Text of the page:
McNair was manager from 2000 to 2004 of the Ground Systems Department in Marshall's Flight Projects Directorate. She spearheaded creation of the Chandra Operations Control Center, which monitors the work of the Chandra X-ray Observatory, the space telescope NASA launched in 1999 to take X-ray images of the universe. She also led the control center's permanent move to the Smithsonian Astronomical Observatory in Cambridge, Mass. -- the first such control center move to a remote, non-NASA location.
From 1965 to 1967, she was a group chief within the Information Systems Office, supporting the planning and execution of all Apollo flights. In subsequent roles, she supported space shuttle and Spacelab missions and the Hubble Space Telescope -- the deep-space imaging satellite launched to space in 1990 -- and helped supervise the creation and operation of Marshall's U.S. Payload Control Center and Payload Training Complex, where science experiments are prepared for flight to the International Space Station and astronauts and ground-based researchers are taught how to conduct science in the world's premier orbiting research facility.
From 1958 to 1960, McNair was a mathematician for the Army Ballistic Missile Agency at Redstone Arsenal in Huntsville. She joined Wernher von Braun's rocket team in 1960, when that group became the nucleus for the Marshall Center and spearheaded the nation's emerging space program.
McNair graduated in 1958 with a bachelor's degree in mathematics and physics from the University of Alabama in Tuscaloosa. She was selected in 2000 for the Senior Executive Service, the personnel system covering top managerial posts in some 75 federal agencies.
Among her numerous achievements and honors, McNair was awarded the Presidential Rank Award for Meritorious Executives in 2009 -- the highest honor for federal employees. Also in 2009, she was commended by the Alabama Senate for her outstanding professional achievements during 50 years of NASA service. She was awarded a NASA Outstanding Leadership Medal in 2007 for leading the Mission Operations Laboratory. She also received a NASA Exceptional Achievement Medal in 1998, for managing the development, implementation and deployment of the Chandra Operations Control Center. In 1973 and 1989, she was awarded the NASA Exceptional Service Medal, which recognizes significant sustained performance that substantially enhances NASA's mission.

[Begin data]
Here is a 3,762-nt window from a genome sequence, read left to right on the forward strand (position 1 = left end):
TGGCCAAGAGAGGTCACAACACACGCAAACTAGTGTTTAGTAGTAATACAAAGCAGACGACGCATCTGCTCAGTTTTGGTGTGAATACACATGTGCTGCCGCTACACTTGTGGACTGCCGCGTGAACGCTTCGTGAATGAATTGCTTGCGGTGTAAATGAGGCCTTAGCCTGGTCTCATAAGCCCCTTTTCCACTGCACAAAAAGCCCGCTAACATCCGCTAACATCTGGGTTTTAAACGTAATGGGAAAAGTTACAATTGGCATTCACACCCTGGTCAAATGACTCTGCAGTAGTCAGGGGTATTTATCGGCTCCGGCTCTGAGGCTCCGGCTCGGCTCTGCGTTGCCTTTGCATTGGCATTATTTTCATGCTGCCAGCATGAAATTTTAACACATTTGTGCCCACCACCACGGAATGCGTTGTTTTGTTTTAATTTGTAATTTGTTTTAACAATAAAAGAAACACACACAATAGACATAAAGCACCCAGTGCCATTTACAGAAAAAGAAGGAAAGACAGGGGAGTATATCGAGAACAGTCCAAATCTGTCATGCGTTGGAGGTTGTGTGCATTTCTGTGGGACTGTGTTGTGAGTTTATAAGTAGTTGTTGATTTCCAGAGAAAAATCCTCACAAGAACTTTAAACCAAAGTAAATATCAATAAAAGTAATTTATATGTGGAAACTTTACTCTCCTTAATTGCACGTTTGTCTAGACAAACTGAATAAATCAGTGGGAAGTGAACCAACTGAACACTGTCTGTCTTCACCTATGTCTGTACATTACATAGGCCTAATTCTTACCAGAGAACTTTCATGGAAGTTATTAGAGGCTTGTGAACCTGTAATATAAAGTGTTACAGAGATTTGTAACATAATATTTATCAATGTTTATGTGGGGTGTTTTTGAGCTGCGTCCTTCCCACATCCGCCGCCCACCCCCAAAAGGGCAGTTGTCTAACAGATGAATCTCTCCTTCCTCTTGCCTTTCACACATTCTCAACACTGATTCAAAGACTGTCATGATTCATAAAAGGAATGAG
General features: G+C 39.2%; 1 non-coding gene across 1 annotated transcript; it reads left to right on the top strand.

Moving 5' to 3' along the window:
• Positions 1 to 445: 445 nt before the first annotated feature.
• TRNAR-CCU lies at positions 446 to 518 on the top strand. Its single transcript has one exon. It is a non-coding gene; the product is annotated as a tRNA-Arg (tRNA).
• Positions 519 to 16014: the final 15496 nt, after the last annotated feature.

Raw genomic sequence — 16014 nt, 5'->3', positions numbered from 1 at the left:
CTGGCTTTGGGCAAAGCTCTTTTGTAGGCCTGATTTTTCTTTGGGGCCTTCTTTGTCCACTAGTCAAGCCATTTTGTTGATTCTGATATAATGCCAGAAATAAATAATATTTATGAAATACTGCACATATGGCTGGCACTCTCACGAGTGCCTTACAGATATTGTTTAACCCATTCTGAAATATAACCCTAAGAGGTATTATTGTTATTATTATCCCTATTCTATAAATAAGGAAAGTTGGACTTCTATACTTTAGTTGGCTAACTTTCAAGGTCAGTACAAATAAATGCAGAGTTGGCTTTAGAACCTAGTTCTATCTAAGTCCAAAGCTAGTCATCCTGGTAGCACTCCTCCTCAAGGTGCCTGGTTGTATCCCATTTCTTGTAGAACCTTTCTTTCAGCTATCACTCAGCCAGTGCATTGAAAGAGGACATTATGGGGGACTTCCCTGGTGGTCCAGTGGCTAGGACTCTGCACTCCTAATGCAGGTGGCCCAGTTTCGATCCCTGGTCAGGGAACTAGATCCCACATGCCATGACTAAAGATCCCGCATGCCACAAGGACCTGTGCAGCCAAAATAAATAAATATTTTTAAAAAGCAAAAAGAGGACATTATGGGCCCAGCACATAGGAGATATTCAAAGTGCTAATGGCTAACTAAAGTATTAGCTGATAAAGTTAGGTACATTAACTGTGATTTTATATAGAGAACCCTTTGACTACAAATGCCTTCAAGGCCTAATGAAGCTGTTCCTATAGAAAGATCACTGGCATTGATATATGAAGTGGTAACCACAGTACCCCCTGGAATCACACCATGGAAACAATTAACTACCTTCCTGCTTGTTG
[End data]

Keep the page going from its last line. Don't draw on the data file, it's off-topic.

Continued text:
McNair resides in Huntsville.
For more information about the Marshall Center's Office of Center Operations, visit: http://co.msfc.nasa.gov More about the Women's Economic Development Council
The council provides women with opportunities for leadership and economic development through education, mentoring and networking. The WEDC Foundation, which presents the "Women Honoring Women" award, also offers scholarships, financial assistance, mentorship and professional development programs to participating women in business.
The annual "Women Honoring Women" awards are presented in six categories: Arts and Humanities; Business and Professional; Education; Health and Human Service; Technology; and Community and Public Service. Members of the council submit nominations, which are reviewed by a diverse group of community business leaders. A scoring process based on individual accomplishments is used to select winners.
For more information about the council and the awards, visit: http://www.wedc-online.com http://www.wedcfoundation.org/whw.php › Photo